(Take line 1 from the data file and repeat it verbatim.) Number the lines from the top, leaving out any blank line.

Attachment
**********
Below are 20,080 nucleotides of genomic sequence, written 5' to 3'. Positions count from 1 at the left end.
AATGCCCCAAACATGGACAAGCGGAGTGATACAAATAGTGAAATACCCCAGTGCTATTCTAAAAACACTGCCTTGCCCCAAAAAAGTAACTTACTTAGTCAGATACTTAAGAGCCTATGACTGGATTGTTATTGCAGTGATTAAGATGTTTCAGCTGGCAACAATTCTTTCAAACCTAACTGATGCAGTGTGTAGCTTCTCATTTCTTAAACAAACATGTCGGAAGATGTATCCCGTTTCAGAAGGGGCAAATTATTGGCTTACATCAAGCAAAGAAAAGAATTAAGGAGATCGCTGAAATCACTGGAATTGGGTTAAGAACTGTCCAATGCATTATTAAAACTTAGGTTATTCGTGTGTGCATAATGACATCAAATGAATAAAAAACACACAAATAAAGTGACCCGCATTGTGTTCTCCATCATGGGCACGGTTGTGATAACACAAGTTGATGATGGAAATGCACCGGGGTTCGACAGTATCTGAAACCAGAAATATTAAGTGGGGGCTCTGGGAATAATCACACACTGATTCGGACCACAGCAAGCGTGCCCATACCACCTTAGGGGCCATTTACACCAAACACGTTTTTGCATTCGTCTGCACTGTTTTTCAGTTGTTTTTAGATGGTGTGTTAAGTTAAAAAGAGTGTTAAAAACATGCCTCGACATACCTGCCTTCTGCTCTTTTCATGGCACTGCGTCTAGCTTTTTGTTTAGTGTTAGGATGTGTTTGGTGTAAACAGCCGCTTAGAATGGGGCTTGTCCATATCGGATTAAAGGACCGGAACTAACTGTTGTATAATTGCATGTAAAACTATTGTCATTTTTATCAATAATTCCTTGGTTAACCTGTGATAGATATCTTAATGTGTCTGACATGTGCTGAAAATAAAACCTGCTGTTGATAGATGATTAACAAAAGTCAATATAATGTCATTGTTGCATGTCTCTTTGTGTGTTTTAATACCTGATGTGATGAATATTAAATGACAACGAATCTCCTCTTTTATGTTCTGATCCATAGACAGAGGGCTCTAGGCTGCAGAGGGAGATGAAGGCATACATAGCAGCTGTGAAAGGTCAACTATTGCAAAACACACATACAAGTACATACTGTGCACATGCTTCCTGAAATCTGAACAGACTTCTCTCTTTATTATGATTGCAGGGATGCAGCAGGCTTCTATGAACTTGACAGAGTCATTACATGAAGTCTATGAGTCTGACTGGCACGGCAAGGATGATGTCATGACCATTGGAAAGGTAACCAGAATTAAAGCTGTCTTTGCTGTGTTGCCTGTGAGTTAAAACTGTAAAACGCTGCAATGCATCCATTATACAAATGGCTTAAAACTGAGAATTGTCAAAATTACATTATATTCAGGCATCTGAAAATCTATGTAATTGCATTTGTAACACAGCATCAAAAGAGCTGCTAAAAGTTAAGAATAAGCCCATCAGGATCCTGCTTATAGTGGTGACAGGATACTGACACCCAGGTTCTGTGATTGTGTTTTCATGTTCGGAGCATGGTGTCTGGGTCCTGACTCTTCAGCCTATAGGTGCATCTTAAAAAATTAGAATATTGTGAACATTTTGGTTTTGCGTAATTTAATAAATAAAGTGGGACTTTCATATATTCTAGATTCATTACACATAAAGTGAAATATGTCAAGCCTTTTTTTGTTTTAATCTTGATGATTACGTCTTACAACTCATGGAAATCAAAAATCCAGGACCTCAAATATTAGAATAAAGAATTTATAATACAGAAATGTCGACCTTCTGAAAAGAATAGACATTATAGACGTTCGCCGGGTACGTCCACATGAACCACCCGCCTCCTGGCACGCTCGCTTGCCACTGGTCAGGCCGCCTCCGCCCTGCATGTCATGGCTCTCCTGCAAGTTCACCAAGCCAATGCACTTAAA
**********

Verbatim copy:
Below are 20,080 nucleotides of genomic sequence, written 5' to 3'. Positions count from 1 at the left end.